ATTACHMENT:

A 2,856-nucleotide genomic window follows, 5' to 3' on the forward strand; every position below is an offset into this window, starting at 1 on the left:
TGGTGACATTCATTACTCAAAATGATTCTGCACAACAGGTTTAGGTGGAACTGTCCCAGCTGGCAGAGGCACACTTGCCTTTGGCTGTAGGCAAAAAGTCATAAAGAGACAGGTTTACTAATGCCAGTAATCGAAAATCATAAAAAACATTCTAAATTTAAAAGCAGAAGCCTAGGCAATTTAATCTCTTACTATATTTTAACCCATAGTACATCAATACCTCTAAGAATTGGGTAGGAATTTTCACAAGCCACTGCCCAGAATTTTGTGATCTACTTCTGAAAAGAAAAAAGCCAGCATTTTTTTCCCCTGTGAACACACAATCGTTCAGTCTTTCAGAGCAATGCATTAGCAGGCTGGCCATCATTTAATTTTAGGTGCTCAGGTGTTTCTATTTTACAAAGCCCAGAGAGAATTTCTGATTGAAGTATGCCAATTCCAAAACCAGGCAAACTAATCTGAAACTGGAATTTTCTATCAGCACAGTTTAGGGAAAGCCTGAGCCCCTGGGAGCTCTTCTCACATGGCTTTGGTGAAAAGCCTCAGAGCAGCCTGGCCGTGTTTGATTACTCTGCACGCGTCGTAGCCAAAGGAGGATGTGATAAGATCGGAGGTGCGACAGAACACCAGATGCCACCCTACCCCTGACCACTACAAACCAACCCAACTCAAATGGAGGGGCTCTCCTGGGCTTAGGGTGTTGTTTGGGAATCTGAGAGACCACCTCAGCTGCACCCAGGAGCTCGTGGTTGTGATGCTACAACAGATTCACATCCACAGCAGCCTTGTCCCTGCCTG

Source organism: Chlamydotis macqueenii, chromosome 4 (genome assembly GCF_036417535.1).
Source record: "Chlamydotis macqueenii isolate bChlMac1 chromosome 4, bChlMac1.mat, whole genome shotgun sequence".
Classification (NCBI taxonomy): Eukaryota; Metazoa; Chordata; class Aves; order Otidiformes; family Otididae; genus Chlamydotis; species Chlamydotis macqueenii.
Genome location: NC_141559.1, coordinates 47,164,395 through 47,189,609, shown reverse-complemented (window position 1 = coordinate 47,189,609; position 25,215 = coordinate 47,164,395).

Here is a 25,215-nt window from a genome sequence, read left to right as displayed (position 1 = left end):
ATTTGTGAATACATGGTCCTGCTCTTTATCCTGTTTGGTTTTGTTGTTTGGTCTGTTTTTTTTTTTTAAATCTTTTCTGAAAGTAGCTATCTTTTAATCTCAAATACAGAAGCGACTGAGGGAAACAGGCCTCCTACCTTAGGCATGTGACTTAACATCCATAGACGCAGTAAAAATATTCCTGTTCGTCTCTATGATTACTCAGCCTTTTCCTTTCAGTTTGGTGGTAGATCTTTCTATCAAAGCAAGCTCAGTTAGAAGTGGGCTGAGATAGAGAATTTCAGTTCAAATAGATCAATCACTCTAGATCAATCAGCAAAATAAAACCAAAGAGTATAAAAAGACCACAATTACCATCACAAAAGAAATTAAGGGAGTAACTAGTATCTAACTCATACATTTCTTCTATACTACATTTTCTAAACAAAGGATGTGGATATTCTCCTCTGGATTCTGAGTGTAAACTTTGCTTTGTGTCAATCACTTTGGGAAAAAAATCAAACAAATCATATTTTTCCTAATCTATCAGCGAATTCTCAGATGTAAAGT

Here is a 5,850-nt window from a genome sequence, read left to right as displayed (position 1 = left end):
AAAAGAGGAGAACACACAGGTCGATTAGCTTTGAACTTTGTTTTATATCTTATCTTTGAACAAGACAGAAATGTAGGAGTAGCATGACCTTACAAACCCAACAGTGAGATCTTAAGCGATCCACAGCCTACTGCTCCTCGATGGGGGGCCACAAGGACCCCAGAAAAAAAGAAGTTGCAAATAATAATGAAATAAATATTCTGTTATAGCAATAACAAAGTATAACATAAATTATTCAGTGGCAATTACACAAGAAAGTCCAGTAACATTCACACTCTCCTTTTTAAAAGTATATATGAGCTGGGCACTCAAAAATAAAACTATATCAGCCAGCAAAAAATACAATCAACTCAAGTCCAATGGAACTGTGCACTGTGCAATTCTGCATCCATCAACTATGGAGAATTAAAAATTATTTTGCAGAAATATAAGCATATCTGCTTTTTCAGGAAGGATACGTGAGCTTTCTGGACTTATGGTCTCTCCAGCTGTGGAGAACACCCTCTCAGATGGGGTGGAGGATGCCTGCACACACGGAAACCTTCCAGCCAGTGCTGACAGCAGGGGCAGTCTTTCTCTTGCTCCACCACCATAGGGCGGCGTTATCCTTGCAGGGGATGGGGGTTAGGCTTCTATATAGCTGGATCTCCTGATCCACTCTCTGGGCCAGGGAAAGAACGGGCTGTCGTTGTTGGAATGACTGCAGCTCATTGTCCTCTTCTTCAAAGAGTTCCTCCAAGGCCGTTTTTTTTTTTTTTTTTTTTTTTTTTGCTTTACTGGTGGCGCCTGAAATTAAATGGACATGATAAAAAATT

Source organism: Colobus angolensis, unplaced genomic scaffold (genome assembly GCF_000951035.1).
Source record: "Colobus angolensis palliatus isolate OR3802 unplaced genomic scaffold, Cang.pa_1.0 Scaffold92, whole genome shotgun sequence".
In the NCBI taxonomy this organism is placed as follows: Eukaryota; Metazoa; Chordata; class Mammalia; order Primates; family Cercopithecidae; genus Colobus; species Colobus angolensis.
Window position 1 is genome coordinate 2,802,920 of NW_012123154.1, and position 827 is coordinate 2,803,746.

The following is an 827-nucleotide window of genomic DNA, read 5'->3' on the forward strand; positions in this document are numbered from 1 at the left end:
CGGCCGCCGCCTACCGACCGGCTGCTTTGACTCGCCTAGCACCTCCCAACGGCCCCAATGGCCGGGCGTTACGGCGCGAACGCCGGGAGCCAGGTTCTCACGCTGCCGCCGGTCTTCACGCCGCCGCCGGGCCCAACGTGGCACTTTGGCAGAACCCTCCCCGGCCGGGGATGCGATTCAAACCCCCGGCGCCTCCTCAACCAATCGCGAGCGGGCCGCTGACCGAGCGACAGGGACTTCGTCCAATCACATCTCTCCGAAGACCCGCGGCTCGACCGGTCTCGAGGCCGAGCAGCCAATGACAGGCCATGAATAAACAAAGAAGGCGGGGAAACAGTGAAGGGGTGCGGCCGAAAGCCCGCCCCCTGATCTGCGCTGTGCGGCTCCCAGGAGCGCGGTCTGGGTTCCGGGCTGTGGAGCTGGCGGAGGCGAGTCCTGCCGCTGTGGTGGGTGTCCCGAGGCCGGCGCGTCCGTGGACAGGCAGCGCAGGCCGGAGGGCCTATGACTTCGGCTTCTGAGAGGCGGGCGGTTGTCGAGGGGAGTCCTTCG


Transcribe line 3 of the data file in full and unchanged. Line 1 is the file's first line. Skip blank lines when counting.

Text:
Source organism: Chlamydotis macqueenii, chromosome 4 (genome assembly GCF_036417535.1).